Compared with 1979, in 1980 the earnings of American National Bank and Trust rose 13.7 percent, to $22.5 million. However, the Times reported that "some analysts see the bank as a drag on Heller's performance."[13] At the time, Illinois was a single-unit banking state that did not allow branch banking, interstate branching, and had constraints on export trade.[13] In 1981, the New York Times reported that "restrictive legislation governing interstate and intrastate branch banking has forestalled Heller's efforts to make its ownership of the American National Bank and Trust Company in Chicago a truly integrated part of its organization."[13]

1984-1990s: Ownership by First ChicagoEdit

In May 1984, the largest bank holding company in Chicago, First Chicago Corporation, acquired American National Corporation from the Walter E. Heller International Corporation[4] for around $275 million.[4][5][14][15] The bank had a successful year in 1984, serving "middle market" companies that were small and medium in size. That year, its earnings jumped 32 percent, and it had record earnings of $34.1 million that year.[4] In early 1985, the American National Bank and Trust Company of Chicago remained the fifth-largest bank in Chicago. It had $3.8 billion in assets, with around 1,200 customers. Keene H. Addington served as president.[4] On July 1, 1990, Ronald J. Grayheck became CEO of both the American National Bank and Trust Company of Chicago and the American National Corporation upon the retirement of Chairman and CEO Michael E. Tobin who assumed those positions in 1978 upon the retirement of Allen P. Stults.[16] As of April 1995, American National Corporation remained a wholly owned subsidiary of First Chicago Corporation.[17]

See alsoEdit

ReferencesEdit

  1. ^ a b c d e f "Straus Bank Is Incorporated". The New York Times. June 28, 1928. Retrieved November 4, 2017.
  2. ^ a b "Straus Bank Changes Name". The New York Times. January 3, 1933. Retrieved November 4, 2017.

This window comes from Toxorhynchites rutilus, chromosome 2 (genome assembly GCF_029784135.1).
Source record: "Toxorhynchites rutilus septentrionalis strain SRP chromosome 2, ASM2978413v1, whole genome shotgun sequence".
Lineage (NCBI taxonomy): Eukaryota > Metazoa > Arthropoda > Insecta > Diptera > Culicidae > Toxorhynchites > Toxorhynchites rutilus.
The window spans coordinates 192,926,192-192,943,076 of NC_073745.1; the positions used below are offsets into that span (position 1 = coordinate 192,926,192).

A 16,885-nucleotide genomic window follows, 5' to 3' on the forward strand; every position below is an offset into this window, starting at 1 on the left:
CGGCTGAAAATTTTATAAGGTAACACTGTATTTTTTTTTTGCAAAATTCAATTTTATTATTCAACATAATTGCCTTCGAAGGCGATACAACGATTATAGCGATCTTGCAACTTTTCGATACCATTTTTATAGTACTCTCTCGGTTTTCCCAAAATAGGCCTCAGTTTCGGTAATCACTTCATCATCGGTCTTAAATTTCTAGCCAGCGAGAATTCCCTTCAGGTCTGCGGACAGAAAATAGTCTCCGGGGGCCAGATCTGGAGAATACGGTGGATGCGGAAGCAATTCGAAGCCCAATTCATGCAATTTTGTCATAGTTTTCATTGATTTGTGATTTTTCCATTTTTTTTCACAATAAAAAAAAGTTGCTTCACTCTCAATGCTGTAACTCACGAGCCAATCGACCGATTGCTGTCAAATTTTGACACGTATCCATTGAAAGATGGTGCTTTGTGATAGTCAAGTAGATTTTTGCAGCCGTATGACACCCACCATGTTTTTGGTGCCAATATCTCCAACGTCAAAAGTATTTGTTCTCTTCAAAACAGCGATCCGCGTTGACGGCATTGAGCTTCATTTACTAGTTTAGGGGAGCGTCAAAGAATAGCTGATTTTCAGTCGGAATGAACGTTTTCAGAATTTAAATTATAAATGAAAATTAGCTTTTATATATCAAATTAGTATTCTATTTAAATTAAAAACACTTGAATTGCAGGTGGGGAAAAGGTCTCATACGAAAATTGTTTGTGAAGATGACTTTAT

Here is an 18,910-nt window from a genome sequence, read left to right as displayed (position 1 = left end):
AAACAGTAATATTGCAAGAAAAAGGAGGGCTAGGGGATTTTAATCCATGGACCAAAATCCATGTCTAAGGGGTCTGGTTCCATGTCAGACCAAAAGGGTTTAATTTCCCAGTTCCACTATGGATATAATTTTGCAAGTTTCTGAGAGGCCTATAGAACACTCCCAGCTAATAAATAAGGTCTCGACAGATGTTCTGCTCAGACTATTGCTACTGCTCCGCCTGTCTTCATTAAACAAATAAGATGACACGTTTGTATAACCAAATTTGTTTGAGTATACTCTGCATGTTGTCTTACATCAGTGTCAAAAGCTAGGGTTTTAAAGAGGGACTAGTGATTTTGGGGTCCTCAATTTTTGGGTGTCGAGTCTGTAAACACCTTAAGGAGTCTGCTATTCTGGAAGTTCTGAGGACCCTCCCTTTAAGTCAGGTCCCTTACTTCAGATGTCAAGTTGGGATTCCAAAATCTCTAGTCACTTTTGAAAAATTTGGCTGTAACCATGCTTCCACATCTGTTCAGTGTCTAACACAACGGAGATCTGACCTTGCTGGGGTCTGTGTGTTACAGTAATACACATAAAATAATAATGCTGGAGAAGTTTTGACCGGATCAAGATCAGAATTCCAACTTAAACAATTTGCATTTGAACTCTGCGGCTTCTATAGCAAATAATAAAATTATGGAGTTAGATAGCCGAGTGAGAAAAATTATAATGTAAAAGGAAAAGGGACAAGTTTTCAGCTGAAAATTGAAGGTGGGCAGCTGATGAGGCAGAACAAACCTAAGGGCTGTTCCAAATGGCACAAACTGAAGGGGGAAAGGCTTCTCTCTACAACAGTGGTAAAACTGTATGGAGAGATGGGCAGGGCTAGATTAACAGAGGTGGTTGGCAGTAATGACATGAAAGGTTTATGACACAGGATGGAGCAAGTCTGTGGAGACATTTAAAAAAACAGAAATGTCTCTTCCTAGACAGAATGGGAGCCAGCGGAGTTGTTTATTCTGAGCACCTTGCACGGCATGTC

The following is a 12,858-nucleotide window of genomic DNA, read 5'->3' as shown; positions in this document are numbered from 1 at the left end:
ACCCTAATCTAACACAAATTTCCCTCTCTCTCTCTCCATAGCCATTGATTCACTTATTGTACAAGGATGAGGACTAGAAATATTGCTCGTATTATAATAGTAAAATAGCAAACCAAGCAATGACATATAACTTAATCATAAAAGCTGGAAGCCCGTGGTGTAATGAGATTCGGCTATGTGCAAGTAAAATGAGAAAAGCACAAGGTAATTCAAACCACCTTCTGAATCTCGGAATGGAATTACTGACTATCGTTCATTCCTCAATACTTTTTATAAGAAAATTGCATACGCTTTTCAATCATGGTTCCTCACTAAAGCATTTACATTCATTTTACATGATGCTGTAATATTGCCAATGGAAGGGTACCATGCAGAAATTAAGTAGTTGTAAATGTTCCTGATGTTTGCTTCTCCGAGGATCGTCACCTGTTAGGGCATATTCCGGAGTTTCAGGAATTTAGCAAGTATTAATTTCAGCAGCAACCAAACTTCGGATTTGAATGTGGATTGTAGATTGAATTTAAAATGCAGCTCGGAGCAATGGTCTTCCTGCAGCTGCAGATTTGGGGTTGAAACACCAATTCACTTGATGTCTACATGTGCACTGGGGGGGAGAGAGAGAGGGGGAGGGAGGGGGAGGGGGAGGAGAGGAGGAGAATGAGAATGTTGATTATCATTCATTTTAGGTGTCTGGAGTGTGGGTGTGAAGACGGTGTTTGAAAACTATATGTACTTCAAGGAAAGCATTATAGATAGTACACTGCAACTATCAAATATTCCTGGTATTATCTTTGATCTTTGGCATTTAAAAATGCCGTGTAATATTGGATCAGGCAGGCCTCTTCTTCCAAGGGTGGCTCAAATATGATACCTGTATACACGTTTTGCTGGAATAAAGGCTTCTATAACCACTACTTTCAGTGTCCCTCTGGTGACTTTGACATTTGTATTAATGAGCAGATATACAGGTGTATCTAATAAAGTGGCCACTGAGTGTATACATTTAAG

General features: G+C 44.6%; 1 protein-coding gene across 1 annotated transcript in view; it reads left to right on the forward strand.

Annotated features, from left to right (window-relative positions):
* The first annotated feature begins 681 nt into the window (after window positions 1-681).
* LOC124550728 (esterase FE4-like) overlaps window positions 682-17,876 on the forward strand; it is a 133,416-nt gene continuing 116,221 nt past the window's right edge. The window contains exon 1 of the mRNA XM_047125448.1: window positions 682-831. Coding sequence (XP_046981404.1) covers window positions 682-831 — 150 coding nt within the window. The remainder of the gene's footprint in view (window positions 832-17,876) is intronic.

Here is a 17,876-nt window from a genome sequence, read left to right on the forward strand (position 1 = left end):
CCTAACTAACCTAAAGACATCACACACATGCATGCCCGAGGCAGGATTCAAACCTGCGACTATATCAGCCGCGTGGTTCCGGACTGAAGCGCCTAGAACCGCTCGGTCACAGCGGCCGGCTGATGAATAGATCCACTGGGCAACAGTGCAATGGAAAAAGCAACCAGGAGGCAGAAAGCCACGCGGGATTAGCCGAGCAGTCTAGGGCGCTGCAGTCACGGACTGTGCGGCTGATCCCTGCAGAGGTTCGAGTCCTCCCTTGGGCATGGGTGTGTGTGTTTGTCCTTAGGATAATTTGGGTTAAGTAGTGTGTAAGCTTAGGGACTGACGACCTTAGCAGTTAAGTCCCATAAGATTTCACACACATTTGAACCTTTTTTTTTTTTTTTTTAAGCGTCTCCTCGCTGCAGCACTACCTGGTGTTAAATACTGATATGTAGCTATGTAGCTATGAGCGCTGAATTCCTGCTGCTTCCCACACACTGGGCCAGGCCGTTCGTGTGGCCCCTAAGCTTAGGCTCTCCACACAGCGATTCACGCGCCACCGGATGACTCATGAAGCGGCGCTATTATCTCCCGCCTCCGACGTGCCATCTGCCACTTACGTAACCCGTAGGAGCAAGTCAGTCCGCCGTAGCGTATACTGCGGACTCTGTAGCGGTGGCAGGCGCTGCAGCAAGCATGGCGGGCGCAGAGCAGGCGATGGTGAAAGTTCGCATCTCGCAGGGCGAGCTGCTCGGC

3. ^ a b "Heller Merger Approved by Fed". The New York Times. May 12, 1973. Retrieved November 27, 2017.
  4. ^ a b c d e f Steven Greenhouse (January 22, 1985). "Niche for American National". The New York Times. Retrieved November 23, 2017.
  5. ^ a b Cole, Robert J. (August 10, 1983). "Heller to Sell American National to First Chicago". The New York Times. The Walter E. Heller International Corporation said yesterday that it had signed a letter of intent to sell its American National Corporation, owner of the American National Bank and Trust Company, to the First Chicago Corporation, owner of the First National Bank of Chicago, for $275 million.
  6. ^ a b c d e "S.W. Straus To Head Bank; Straus National Bank and Trust Company Chartered in Chicago". The New York Times. June 22, 1928. Retrieved November 4, 2017.
  7. ^ "Straus Bank's First Anniversary". The New York Times. November 22, 1929. Retrieved November 4, 2017.
  8. ^ a b "Chicago Bank Sold By Institution Here; American National and Trust Acquired by Illinois Group From Manufacturers Trust". The New York Times. June 16, 1933. Retrieved November 23, 2017.
  9. ^ "Bank Approves RFC Plan". The New York Times. March 19, 1934. Retrieved November 27, 2017.
  10. ^ "Bank Promotes Vice President". The New York Times. September 19, 1962. Retrieved November 27, 2017.
  11. ^ Alexander R. Hammer (August 15, 1972). "Heller Factoring Concern Improves Offer for a Bank". The New York Times. Retrieved November 27, 2017.
  12. ^ "People and Business - Top Officers Shifted at Heller". The New York Times. August 3, 1973. Retrieved November 27, 2017.
  13. ^ a b c "Company News; U.S. Banking Unit Viewed as Problem for Heller Corp". The New York Times. February 19, 1981. Retrieved November 27, 2017.
  14. ^ Gruber, William (September 18, 1983). "Illinois has own financial version of 'Jaws'". Chicago Tribune. pp. F1–F2. ProQuest 176023613.
  15. ^ Gruber, William (March 18, 1984). "First National's turnaround enters new phase". Chicago Tribune. pp. N1–N2. ProQuest 170643451.
  16. ^ "Business People; Chief for American National". The New York Times. May 29, 1990. Retrieved November 23, 2017.
  17. ^ "American National Corp. reports earnings for Qtr to Mar 31". The New York Times. April 27, 1995. Retrieved November 23, 2017.